Across Canada 2019

Posted on 1st January 2020 in adventure, nature, wandering

In the summer of 2019 my girlfriend, Crystal, and I drove across Canada to pick up a load in a cargo trailer from long term storage to bring back across Canada to our farm. For me, this had been the fourth year in a row to make this exact same trip, but for Crystal it was her first time being past Northern Ontario driving.

We slept in the empty trailer on the way West, which was an absolute luxury. We tried to pull off the side of the road so we wouldn’t have to get a campsite, but it was during the time of the nation wide man hunt for the two young fugitives from Vancouver Island so we were always just a little bit on edge when we’d find a nice place to stop. Nothing like a little danger to keep a trip exciting. I like to put little camp symbols on our oversized map so that in future years we know where a good campsite is. It’s probably not necessary because there are campsites in nearly every town, but sometimes you’re sitting there thinking to yourself: “I know the campsite was somewhere in this part of the country, but I just don’t remember the name of the little adorable town it was located in.” So there, on the map, is a little camp symbol that solves the mystery.

I think one of the more memorable things for me was when we stopped in the Fraser Canyon of BC to look down the canyon on a particularly beautiful turn in the river, and behind us we hear a few rocks tumbling down. I was worried because the truck was below those rocks, but up up up we see some goats following an ancient trail. First a big male goes to show the way, then a few females, then about 5 little kids make their way across! What a sight! Sometimes it’s easy for me to get caught up in our modern industrialized and urbanized world and feel like our wildlife is a thing of the past, that we no longer have any, and then seeing something like this makes me realize that there is still something out there untamed, wild, free, true.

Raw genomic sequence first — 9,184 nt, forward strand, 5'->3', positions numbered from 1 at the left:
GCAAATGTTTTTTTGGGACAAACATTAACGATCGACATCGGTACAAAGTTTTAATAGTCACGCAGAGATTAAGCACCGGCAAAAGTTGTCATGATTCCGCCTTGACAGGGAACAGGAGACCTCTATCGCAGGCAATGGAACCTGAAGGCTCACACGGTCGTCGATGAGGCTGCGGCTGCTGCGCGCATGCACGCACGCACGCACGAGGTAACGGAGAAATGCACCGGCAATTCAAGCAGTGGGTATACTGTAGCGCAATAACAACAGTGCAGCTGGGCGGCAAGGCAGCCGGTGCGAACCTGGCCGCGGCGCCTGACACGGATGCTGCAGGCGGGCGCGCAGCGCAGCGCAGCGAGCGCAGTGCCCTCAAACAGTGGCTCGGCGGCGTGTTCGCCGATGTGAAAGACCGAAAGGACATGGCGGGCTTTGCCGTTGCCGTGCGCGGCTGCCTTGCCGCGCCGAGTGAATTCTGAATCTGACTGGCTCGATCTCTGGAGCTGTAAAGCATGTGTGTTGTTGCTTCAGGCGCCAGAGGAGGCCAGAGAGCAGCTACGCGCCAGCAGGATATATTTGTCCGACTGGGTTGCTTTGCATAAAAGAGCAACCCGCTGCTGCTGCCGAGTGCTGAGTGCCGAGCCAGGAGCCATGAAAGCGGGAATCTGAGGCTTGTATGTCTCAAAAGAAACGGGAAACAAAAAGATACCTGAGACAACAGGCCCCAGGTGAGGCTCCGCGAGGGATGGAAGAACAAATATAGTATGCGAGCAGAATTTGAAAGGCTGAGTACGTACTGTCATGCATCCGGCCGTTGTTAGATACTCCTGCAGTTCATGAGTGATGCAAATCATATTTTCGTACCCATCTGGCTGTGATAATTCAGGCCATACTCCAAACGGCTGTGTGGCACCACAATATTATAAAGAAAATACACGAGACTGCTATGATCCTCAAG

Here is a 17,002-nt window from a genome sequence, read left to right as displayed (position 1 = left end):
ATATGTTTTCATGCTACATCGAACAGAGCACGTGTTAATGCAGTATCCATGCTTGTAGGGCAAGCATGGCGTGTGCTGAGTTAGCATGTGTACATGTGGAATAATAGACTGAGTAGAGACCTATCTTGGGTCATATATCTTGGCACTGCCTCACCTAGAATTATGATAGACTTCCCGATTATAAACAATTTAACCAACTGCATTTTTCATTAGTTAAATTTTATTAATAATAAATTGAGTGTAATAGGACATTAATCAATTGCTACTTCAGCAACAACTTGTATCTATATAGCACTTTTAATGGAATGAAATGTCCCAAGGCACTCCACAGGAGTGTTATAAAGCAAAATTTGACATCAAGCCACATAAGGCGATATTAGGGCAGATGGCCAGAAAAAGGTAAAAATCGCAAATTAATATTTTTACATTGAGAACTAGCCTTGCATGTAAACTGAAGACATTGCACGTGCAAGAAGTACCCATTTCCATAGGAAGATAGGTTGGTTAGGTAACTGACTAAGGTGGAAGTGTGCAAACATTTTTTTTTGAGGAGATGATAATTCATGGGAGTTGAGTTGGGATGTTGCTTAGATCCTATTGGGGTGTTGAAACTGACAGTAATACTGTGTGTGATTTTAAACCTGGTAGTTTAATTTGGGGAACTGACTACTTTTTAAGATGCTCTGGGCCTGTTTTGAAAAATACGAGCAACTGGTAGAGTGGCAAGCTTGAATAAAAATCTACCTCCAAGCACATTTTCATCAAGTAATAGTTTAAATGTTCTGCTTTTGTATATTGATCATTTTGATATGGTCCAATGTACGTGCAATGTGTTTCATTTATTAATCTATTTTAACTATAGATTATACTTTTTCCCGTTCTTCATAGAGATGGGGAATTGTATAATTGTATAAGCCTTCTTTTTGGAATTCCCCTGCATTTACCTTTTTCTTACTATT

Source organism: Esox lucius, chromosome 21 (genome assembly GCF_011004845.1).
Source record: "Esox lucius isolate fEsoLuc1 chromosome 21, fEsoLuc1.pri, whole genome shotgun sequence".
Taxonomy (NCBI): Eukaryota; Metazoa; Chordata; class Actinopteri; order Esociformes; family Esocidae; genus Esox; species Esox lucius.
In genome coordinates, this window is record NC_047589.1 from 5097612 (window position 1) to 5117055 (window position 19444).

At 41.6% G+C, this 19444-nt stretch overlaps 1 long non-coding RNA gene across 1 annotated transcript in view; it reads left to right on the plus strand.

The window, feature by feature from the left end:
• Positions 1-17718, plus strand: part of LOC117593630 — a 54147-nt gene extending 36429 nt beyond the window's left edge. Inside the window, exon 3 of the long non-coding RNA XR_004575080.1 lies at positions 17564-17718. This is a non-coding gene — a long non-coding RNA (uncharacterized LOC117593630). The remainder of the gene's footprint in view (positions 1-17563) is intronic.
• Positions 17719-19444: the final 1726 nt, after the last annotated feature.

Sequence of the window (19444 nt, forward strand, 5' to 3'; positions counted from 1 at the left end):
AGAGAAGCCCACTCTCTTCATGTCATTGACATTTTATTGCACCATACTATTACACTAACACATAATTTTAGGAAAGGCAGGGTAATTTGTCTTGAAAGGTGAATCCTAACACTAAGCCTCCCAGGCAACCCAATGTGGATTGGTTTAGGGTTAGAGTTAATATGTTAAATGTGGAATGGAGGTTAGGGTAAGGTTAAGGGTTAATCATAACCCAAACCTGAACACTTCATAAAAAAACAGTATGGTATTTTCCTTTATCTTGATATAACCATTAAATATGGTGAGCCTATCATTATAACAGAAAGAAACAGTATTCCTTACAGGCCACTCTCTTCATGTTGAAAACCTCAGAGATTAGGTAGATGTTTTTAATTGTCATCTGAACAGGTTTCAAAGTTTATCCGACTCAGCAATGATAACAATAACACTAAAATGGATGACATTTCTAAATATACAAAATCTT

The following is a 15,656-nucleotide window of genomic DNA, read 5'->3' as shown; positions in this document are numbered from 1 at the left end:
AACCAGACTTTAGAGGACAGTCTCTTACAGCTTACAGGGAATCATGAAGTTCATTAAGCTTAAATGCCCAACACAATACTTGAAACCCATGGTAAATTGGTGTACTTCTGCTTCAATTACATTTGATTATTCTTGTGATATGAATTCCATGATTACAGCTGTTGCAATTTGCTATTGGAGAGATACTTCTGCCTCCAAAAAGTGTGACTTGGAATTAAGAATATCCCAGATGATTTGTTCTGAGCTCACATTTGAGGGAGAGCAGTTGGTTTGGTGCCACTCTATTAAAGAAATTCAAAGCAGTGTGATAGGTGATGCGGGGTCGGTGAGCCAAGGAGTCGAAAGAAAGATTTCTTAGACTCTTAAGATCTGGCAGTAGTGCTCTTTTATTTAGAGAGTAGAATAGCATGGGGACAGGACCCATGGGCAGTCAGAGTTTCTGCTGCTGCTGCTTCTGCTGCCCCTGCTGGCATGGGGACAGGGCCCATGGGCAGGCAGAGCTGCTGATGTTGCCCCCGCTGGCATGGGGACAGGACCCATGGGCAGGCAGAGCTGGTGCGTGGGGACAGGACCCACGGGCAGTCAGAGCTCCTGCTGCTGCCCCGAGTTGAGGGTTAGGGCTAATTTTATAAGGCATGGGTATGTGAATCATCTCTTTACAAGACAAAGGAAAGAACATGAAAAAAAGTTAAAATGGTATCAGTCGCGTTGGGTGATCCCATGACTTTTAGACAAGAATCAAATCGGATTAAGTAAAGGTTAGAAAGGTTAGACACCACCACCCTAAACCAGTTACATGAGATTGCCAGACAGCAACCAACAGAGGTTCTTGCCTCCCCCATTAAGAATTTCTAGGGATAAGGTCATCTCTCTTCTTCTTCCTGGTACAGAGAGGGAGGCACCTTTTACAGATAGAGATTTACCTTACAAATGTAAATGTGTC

At this point, we were on our way to Port Renfrew on Vancouver Island. Seeing the wild Pacific Coast one last time was pretty special for us. I remember growing up I always wanted to live in Vancouver. The wild old growth forests and the gnarly roots everywhere was to me something very special. In fact, it was in the mountains around Vancouver that I really started photographing as I hiked endlessly. For Crystal, it was her first time seeing the giant cedars and firs and the wild, rugged coastline of the open Pacific Ocean.

And just like that, it was time for us to zip back to Atlantic Canada and back to the farm.

Outside Sault St. Marie, Ontario
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Mt. Robson in the Canadian Rockies

Posted on 19th September 2013 in adventure, nature

Ok. I didn’t actually peak Mount Robson, but I got pretty damn close. I was so close that I shivered from the special climate the peak ripped through the atmosphere. Literally; it’s pointy.

My brother Bart, his friend Scott, and I packed our gear into our hiking packs, divvy’d up the food, double checked my camera (Canon T1i), backup camera, and lenses (50 mm and 12 – 24 mm), and stepped over the bridge onto the Berg Lake Trail to begin our journey.

I do a lot of hiking, so I’m fairly familiar with the ways of the bush. I carry a knife with me most places I go – not that this is the only thing one needs in the bush.

This hike, however, turned into a 3 day, ~ 70 km round trip hike. 2 days up, 1 day down. You must book yourself into the trail because.. well, safety.

In the end I had a completely overwhelming feeling from Mother Nature about her natural beauty, about expansiveness and majesty, about earth. About the sweet sweet dirt beneath our feet. You know that feeling you get when you see a sunset, or remember a happy place you’ve been and breathe in deeply? Well, it was that feeling all day every day.

Also, how do you like my brother’s van?

2013.08 - Mount Robson (19 of 496) Click here to read more.. »